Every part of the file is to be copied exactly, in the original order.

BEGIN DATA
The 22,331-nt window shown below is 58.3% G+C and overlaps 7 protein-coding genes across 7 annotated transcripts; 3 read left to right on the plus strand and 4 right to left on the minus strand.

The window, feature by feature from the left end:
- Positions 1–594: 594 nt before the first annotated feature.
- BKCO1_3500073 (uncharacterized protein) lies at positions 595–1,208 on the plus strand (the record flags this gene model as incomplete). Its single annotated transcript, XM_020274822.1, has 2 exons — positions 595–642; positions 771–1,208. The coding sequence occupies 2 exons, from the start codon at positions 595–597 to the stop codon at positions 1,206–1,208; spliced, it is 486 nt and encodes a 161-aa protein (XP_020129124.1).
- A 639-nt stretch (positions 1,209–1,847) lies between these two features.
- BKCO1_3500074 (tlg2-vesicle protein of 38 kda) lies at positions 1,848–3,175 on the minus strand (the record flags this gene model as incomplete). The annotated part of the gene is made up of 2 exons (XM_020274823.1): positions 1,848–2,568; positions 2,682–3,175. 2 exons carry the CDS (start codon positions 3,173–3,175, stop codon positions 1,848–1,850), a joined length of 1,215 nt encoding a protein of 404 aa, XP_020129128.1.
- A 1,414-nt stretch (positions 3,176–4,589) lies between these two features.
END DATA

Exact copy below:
The 22,331-nt window shown below is 58.3% G+C and overlaps 7 protein-coding genes across 7 annotated transcripts; 3 read left to right on the plus strand and 4 right to left on the minus strand.

The window, feature by feature from the left end:
- Positions 1–594: 594 nt before the first annotated feature.
- BKCO1_3500073 (uncharacterized protein) lies at positions 595–1,208 on the plus strand (the record flags this gene model as incomplete). Its single annotated transcript, XM_020274822.1, has 2 exons — positions 595–642; positions 771–1,208. The coding sequence occupies 2 exons, from the start codon at positions 595–597 to the stop codon at positions 1,206–1,208; spliced, it is 486 nt and encodes a 161-aa protein (XP_020129124.1).
- A 639-nt stretch (positions 1,209–1,847) lies between these two features.
- BKCO1_3500074 (tlg2-vesicle protein of 38 kda) lies at positions 1,848–3,175 on the minus strand (the record flags this gene model as incomplete). The annotated part of the gene is made up of 2 exons (XM_020274823.1): positions 1,848–2,568; positions 2,682–3,175. 2 exons carry the CDS (start codon positions 3,173–3,175, stop codon positions 1,848–1,850), a joined length of 1,215 nt encoding a protein of 404 aa, XP_020129128.1.
- A 1,414-nt stretch (positions 3,176–4,589) lies between these two features.